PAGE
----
The Health Benefits Of Magnesium

The health benefits of magnesium

Our bodies cry out for this nutrient every day for so many different things. So make sure you're getting enough of it today

YOU’VE BEEN LECTURED time and time again about the importance of getting in your vitamins and minerals. The milk industry plastered billboards telling you about the benefits of calcium. Juice brands pushed out commercial after commercial that never let you forget about your need for vitamin C. Even your mum probably yelled at you to get outside more often so that you could get more vitamin D from the sun. But there’s one nutrient that’s getting plenty of attention recently, sans the advertisements: magnesium.

You’ve likely heard of the mineral before, but you might not have been enlightened to its importance. Magnesium is an essential mineral—meaning, your body needs it to function, but doesn’t make it on its own. We need to obtain enough of it through magnesium-rich foods, like pumpkins seeds and almonds, or through supplementation, for it to support our bodies the way we need.

Recently, it’s hit a bit of popularity in the social media sphere through avenues like TikTok and Instagram, as influencers tout its benefits. They claim everything from better sleep to muscle relaxation to improving bowel function. Is the recent call to the stage worth its spotlight? We asked nutrition expert New York City-based Bianca Tamburello, R.D.N., to lay out the details on the real health benefits of magnesium.

What are the health benefits of magnesium?

While magnesium deficiency isn’t common among healthy individuals, you want to ensure that you have the optimal amount. Research shows that low magnesium intake leads to an increased risk of type 2 diabetes, high blood pressure, inflammation, heart disease, stroke, migraine headaches, asthma, and colon cancer. According to Tamburello, getting enough magnesium is also important in aiding the body in proper absorption of calcium and potassium, two other important minerals.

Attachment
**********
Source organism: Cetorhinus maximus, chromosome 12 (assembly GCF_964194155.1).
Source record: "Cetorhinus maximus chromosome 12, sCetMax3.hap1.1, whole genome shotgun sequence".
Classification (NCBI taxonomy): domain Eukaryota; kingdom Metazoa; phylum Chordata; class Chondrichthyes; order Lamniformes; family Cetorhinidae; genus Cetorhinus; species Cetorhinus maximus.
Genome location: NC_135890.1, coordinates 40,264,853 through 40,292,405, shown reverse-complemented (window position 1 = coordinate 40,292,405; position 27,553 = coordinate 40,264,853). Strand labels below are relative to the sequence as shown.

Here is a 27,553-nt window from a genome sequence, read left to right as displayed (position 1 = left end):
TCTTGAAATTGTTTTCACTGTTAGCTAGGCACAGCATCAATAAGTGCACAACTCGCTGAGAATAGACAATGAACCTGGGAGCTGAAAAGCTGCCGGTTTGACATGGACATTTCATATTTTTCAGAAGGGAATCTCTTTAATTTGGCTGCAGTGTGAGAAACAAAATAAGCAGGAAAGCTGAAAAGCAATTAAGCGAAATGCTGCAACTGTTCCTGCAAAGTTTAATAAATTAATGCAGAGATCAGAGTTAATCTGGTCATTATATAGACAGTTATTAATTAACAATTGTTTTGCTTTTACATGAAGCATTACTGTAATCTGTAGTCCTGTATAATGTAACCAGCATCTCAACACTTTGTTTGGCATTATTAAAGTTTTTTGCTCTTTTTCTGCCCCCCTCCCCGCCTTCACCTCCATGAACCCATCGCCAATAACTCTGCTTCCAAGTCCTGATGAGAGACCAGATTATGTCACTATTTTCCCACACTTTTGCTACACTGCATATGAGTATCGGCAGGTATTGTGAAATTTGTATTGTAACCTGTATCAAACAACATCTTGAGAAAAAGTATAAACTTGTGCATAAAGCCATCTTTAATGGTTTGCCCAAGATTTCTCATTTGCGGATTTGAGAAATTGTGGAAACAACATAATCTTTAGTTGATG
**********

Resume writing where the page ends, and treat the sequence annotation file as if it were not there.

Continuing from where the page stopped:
Magnesium has also been shown to promote muscle relaxation through its assistance in regulation of calcium. It may also help nerve control and transmission, which effects our neuromuscular coordination. Magnesium oxide, a specific type of magnesium, helps increase the amount of water in our bowels, which helps relieve constipation, according to the University of Michigan.

Some of magnesium’s recent popularity stems from hype as a potential sleep aid, but the science isn’t so clear. In 2021, a comprehensive data review published in BMC Complementary Medicine and Therapies found that adults who supplemented magnesium slept longer than those who supplemented with a placebo. However, the difference wasn’t significant enough for it to be conclusive. More studies would need to be done to confirm its effect.

How much magnesium do you need?

According to the National Institutes of Health, men should be getting between 400 and 420 mg of magnesium per day. Supplementation might be an option if you struggle to hit that amount and your doctor advises it.

It is possible to get too much of a good thing, though, which is why it’s important to seek counsel related to your individual needs before starting to take a magnesium supplement, Tamburello says. Getting too much magnesium through a supplement can cause symptoms such as diarrhoea, nausea, and stomach pain.

“Taking a magnesium supplement is not for everyone, so you should talk to your doctor before starting one,” she says. While high magnesium levels seem to have some beneficial effects—they’ve been associated with a decreased risk of osteoporosis and diabetes, and the lessening of lessen migraine symptoms (if your magnesium levels were low), explains Tamburello, there are risks of getting too much. It can be toxic, she says. According to the National Institutes of Health, adults should take no more than 350 mg of a magnesium supplement daily.

“It’s important to note that the magnesium supplement daily limit (350 mg) is lower than the overall recommended daily magnesium intake,” Tamburello explains. “This is because the body reacts differently to concentrated amounts of minerals and vitamins found in supplements.”

Can you get enough magnesium through food?

You can, especially if you fill up on magnesium-rich foods including pumpkin seeds, chia seeds, salmon, almonds and almond butter, peanuts and peanut butter, raisins, and chickpeas, Tamburello says. Fruits such as guava, banana and dried figs are also high in magnesium, as are vegetables including spinach and Swiss chard.

If you’ve confirmed with a health care professional that you do need more magnesium, Tamburello recommends trying to bring your levels up through food first, rather than through supplements. Natural sources provide other key vitamins and minerals as well as magnesium.

The bottom line on magnesium:

Talk to your doctor if you think you may have a magnesium deficiency. A healthcare provider can help you determine if you can get back on track by simply tweaking your diet, or if adding a supplement would beneficial.

This story originally appeared on Men’s Health U.S. 

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